The sanction means Wenders is prohibited from playing in, coaching at, or attending any tennis event authorised or sanctioned by the governing bodies of tennis with the ban effective from 28 April 2021.
Wenders had previously coached a number of WTA players, including most notably 2020 Australian Open winner Sofia Kenin.
Aside from match-fixing, Wenders also admitted to destroying evidence requested by the ITIA and failing to report a corrupt approach.
Specific breaches of the Tennis Anti-Corruption Programme (TACP) included Section D1.d, which says that players and coaches must not contrive or attempt to contrive the outcome, or any other aspect, of any event.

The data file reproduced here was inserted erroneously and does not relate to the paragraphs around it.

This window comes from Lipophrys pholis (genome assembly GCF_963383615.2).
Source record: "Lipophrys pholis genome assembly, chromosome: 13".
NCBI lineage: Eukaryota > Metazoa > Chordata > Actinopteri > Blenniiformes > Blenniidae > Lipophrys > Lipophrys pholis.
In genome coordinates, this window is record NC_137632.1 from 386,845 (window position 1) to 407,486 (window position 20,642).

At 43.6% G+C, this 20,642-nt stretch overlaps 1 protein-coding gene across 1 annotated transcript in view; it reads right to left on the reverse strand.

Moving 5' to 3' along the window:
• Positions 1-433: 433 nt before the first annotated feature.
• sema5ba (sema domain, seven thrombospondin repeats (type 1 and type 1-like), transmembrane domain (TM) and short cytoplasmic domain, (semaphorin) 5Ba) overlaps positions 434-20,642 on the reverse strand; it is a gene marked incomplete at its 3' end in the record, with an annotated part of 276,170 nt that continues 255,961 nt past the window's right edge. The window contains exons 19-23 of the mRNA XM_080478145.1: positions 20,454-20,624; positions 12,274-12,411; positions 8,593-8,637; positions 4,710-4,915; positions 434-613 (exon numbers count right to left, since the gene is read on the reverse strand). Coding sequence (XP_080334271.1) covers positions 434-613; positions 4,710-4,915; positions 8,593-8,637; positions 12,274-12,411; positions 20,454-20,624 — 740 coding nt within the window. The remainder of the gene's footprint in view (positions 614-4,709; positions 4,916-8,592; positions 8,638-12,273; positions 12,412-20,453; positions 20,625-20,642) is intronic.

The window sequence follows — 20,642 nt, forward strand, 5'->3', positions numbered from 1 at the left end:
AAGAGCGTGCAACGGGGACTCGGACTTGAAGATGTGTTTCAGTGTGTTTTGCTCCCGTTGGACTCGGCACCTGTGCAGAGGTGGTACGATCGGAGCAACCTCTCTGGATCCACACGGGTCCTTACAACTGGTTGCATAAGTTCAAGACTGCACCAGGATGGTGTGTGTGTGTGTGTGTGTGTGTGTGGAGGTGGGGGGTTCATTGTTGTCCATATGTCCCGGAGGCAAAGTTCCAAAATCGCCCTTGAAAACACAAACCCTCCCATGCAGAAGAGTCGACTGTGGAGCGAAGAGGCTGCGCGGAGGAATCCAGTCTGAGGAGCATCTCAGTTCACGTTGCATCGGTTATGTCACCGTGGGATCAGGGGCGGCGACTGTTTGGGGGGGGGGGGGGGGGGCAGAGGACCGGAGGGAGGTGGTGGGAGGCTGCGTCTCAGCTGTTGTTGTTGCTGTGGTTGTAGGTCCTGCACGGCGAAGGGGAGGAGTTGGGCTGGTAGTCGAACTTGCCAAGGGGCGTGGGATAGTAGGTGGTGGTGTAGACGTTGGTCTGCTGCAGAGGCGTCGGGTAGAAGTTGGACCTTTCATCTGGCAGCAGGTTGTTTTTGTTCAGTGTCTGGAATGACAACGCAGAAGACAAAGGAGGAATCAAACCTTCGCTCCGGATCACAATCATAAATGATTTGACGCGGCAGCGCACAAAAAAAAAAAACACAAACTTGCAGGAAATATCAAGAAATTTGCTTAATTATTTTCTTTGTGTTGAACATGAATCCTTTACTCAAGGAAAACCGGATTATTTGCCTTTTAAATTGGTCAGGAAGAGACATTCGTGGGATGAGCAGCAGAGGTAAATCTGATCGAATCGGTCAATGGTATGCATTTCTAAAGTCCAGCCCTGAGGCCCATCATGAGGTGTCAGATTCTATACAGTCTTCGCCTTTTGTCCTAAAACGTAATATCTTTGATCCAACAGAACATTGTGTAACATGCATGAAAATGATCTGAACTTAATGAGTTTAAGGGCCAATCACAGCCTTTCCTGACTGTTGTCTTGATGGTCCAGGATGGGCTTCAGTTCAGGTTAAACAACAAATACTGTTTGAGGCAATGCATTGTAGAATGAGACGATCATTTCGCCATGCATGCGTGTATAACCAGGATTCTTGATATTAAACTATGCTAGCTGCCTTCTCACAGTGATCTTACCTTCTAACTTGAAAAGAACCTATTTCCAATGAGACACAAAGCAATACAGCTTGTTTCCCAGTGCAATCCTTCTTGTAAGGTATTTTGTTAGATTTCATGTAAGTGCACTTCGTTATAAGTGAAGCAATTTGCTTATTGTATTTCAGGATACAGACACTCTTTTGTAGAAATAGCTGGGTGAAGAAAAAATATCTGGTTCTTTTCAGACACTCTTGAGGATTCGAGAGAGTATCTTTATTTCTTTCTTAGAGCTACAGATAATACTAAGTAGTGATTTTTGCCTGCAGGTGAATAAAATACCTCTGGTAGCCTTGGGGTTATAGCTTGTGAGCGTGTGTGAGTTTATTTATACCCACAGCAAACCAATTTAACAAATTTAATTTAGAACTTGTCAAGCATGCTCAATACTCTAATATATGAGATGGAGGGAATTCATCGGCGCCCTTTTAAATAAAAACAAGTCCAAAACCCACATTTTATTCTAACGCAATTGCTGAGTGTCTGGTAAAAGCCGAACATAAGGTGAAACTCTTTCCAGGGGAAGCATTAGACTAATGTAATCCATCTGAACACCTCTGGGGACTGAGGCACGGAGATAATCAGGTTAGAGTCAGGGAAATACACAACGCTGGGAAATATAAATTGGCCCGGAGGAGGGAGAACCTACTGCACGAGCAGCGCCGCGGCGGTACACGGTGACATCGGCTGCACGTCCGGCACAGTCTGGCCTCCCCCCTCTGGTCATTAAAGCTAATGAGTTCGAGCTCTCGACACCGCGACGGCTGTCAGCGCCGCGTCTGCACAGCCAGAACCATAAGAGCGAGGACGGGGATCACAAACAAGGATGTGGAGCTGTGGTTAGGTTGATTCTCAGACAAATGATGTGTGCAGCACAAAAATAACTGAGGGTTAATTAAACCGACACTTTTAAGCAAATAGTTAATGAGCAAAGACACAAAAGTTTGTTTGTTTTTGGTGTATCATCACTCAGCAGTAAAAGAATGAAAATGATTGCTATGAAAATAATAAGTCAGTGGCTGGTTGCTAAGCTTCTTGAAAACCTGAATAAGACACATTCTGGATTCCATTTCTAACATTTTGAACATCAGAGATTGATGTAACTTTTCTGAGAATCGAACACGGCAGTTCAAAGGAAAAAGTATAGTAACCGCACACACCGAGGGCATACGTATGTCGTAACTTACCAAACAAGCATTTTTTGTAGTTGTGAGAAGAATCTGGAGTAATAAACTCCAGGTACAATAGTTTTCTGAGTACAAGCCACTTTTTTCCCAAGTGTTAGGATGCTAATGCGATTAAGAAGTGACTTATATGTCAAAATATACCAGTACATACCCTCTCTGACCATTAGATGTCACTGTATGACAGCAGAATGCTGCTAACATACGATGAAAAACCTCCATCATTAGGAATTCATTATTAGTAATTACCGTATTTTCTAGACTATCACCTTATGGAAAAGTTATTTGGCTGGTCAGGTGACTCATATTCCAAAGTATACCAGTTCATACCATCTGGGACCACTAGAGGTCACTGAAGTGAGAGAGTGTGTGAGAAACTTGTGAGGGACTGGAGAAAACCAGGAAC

Wenders was also found in breach of Section D.1.e of the 2018 TACP, which states no individual will facilitate any player to not use his or her best efforts.
The ITIA said Wenders also failed to comply with Section D.2.b.ii, where individuals must report any incident of being offered money, benefit or consideration to influence an event to the ITIA as soon as possible.
In addition, Wenders was found in breach of Section F.2.b, which says all individuals must cooperate fully with official investigations, including giving evidence at hearings, if requested.
The case was originally heard by anti-corruption hearing officer professor Richard McLaren in April 2021 who ruled Wenders should also pay a fine of $12,000 (£9,854/€11,740).
Publication of the ruling was delayed following submissions from Wenders’ legal team, but this has now been lifted.